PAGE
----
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Rivet leading edge ribs


Active Member
The instructions say there is enough room to rivet the completed leading edge wing ribs to the spar. I can see getting to the two outermost ribs, and maybe the next most outboard through the spar hole. But how the heck can you rivet the others? I can get my hands down there, but how do you find a rivet, and keep a bucking bar on a rivet if you can't see it? Just wondering what others did. Pulled rivets instead?

I did. I asked the Mother Ship. They said I could use LP4-3 and LP4-4. I think. I can look up the e-mail if needed.

It wasn't driving the rivets that bothered me. It was the thought of drilling a bad one. With my short arms it would have been a struggle.
Do a search, there are other threads on this topic.
Quick hints:
1. Easier with two people. Insert rivet from aft, helps if person bucking has small hands/arms. Tanks must be off. Person bucking must be able to buck by feel.
2. I did mine solo, small hands and arms. Went thru lightening holes in spar and lightening holes in nose ribs on the ends. Bottom skin must be off.
3. I used a wooden alignment jig to hold the tungsten bucking bar (must have) aligned with the rivet end.
4. I used a long (12") rivet set in my rivet gun. This allowed the gun to touch the adjacent rib and still be well aligned with the rivet. I was unable to get an offset rivet set to work.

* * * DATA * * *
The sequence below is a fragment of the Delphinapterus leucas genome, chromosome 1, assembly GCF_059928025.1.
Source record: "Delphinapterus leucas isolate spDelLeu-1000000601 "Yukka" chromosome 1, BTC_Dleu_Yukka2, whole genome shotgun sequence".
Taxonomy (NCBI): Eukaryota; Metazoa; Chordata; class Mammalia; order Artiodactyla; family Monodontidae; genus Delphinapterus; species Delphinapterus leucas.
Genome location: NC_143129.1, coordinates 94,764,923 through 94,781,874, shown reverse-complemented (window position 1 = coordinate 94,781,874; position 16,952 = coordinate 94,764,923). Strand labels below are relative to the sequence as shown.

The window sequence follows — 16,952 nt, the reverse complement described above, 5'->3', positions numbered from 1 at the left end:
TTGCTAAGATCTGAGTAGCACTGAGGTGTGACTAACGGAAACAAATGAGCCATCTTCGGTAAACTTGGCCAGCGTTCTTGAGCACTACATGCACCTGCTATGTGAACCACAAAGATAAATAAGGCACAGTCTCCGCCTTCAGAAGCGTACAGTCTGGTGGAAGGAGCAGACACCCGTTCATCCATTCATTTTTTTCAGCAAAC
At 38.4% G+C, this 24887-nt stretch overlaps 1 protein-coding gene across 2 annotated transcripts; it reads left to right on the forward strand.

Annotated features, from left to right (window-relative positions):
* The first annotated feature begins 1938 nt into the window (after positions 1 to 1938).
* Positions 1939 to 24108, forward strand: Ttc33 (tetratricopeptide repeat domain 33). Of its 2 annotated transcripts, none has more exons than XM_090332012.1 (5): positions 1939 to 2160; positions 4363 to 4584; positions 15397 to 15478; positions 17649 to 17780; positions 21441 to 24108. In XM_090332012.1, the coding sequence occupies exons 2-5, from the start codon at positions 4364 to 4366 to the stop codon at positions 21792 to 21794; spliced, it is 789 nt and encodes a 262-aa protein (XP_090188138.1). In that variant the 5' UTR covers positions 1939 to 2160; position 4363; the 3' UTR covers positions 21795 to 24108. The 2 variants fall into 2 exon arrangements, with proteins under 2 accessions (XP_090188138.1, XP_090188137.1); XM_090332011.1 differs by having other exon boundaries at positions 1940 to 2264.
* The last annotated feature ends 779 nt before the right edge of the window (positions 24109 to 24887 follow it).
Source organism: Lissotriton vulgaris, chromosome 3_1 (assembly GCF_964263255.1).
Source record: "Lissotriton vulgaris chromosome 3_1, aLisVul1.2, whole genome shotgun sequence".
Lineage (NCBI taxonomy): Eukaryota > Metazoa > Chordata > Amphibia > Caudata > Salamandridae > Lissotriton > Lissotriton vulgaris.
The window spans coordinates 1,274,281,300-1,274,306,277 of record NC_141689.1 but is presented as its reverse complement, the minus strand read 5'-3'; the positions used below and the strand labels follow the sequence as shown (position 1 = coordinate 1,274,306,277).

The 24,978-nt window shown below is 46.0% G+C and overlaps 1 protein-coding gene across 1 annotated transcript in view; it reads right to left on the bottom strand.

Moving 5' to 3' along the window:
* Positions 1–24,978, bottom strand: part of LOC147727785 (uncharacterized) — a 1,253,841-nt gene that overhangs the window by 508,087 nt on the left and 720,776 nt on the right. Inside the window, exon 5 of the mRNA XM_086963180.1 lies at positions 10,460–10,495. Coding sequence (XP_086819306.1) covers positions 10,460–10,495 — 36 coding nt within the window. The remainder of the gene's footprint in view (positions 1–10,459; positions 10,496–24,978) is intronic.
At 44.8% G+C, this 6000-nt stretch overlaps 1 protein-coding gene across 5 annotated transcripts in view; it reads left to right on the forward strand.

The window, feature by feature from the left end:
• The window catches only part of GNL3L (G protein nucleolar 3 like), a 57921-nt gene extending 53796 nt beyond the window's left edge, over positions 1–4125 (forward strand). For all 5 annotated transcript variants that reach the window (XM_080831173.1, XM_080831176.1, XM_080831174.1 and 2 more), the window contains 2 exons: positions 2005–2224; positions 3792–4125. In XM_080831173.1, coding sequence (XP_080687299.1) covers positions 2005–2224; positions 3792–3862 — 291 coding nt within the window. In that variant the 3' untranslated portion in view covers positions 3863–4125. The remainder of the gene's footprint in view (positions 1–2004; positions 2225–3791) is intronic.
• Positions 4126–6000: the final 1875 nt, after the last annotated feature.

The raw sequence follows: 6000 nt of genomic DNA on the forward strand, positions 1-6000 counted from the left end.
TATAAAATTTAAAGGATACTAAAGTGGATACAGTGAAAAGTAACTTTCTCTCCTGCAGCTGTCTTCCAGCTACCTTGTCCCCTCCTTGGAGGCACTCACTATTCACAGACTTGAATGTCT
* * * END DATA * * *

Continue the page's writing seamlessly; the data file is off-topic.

two people. Insert rivet from aft, helps if person bucking has small hands/arms. Tanks must be off. Person bucking must be able to buck by feel.

I was QB, so a lot less riveting than for the SB. However, pretty much all of the last bottom skin rivets are bucked blind if doing it yourself and some of them are at the extreme limit of your arms length. Suggest you start learning techniques for using finger tips as eyes, as more of this is in your future. I did my wing bottoms solo, so it can be done. I think I had 5 or 10 rivets that required a helper. You hold the bar with two or three fingers and use your index finger to find the rivet and get the bar positioned over it. Then use the two outside fingers to get it parallel to the skin. When blind, I like to move the rivet in and out to be sure I got the bar and the gun on the same rivet.

Bucking rivets is a learned technique, shoot a few thousand and you'll be able to do it with your eyes closed. In my opinion the more talented riveter should be on the bucking side.
Yea it’s do-able. My arm got pretty scratched up though from squeezing it through all the lightening holes. I suppose if you were fairly portly it might be an issue.
Also used some LP's after a search of the forums and seeing that it was Van's approved. I wish I knew where (and what type) pull rivets where acceptable as there as a few places that just aren't worth the effort (IMHO) if it's only to save a few $$$ or for looks.
Thanks for the responses. I'll ask Vans. My Sonex is nearly 100% pulled rivets, so I'm sure the right ones will work fine for the ribs.